The parasite-derived proteins expressed on the surface of malaria-infected cells are known as variant proteins. There are more than 50 of them, all serving the same function of allowing the cell to adhere to host cells. Roberts said, ¿Up till now, people have thought that the main function of these proteins is to let them stick to blood vessels and keep out of the way of the spleen. What we have now shown is that these proteins also help make the parasites stick to dendritic cells of the host and disarm them. It is not the only way in which the parasites evade the immune system but it is a new one.¿

One future study suggested by this finding, Roberts said, is to find out whether more effective vaccination of children in areas where malaria is endemic can be achieved if children suffering from malaria are first treated before being vaccinated. ¿It is possible that the malaria parasites in the blood stream may inhibit an effective immune response, and that can be tested,¿ he said.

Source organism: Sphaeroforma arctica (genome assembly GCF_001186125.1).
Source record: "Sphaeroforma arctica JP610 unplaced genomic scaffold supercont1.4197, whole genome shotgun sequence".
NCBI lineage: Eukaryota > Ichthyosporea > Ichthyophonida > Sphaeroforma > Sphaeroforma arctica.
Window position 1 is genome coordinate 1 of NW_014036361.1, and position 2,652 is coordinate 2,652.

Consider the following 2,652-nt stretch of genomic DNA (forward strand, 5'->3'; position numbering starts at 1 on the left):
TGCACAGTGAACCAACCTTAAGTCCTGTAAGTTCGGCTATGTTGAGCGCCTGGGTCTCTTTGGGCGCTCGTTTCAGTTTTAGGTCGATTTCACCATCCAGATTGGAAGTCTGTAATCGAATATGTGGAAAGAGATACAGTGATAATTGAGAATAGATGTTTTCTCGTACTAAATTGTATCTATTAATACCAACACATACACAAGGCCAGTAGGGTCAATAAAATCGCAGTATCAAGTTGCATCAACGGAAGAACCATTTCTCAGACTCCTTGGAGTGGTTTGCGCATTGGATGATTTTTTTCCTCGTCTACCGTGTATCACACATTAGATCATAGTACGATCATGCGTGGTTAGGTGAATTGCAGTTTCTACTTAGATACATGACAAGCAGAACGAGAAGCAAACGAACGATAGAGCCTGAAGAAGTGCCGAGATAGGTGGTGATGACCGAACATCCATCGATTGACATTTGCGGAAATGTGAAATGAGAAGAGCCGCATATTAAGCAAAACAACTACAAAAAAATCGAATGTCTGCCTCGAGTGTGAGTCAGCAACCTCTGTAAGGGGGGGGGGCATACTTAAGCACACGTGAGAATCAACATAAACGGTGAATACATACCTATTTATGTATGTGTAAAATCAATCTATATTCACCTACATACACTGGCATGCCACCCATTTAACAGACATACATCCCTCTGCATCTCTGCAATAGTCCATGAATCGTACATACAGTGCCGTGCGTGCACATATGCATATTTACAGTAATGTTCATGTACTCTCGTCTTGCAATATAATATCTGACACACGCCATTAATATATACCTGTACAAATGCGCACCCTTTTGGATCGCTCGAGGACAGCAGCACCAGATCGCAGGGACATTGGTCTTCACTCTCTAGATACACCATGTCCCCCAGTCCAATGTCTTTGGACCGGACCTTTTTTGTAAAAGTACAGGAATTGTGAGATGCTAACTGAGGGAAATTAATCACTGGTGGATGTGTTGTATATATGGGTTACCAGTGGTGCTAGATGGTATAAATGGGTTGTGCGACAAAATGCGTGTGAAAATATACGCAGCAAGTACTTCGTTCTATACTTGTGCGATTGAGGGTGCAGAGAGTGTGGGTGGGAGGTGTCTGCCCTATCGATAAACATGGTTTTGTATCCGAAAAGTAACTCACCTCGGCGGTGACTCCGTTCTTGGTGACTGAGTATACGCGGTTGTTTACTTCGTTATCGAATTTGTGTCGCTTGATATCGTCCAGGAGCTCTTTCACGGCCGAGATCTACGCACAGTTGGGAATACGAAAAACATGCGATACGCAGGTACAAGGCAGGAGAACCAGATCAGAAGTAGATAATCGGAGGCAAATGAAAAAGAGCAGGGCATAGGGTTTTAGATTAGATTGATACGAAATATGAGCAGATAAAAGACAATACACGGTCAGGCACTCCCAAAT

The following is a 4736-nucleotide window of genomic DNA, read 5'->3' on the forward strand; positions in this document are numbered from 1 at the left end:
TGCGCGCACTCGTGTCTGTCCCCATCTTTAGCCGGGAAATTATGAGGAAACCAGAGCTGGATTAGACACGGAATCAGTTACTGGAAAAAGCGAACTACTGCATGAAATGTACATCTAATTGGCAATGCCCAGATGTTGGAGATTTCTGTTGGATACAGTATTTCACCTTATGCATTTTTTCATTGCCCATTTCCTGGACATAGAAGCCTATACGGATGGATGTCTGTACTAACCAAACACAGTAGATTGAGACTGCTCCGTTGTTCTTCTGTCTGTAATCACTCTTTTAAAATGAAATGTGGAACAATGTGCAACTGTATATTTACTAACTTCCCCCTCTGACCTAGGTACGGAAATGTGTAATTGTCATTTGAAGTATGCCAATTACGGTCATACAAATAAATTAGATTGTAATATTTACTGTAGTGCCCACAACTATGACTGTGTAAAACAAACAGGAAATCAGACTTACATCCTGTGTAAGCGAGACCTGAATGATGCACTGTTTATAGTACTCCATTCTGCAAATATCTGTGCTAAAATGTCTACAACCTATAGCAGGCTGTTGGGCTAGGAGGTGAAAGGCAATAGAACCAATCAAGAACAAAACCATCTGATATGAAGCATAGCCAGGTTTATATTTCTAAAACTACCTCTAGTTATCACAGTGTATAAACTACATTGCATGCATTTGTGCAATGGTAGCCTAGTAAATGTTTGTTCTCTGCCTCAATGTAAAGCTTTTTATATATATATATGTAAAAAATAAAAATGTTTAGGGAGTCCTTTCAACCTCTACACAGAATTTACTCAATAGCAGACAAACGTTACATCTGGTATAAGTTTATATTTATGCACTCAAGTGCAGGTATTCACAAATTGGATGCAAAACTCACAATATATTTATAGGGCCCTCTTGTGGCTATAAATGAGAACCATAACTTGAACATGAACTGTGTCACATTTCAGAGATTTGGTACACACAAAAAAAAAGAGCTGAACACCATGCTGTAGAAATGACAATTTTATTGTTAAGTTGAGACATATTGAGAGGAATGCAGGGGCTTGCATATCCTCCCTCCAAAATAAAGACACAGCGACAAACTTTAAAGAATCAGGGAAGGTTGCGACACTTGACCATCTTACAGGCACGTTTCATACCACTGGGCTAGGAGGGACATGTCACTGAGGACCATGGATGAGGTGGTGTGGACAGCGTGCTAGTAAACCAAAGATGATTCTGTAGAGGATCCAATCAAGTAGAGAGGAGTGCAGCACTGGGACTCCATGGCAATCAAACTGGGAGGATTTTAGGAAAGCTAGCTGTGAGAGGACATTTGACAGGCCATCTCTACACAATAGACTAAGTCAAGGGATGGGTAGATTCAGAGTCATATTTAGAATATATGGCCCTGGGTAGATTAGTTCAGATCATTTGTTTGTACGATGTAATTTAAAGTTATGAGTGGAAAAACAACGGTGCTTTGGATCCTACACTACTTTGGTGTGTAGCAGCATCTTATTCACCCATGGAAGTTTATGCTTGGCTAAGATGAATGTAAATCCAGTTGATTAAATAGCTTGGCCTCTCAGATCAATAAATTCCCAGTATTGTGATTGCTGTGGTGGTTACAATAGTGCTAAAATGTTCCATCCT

Secondly, the team suggests its finding may help in the design of subunits for a vaccine against malaria. Urban said, ¿If these variant proteins are going to be included in a vaccine, then it may be necessary to modify them in some way so that they still retain their antigenicity, but are not able to disable the immune system. This is somewhat speculative, but given the difficulties we are having in designing a malaria vaccine, it is probably worth trying.¿

Most excitingly, Roberts said, ¿the work suggests that the malaria parasite is exploiting a very specific and powerful way of switching off or downregulating the immune system. If we could find out the mechanism, we might be able to exploit it therapeutically and switch off harmful immune responses to foreign proteins or autoimmune disease, such as autoimmune destruction of red blood cells and platelets.¿

It is impossible to be more specific, he said, until more is known about the mechanism by which the parasite does this.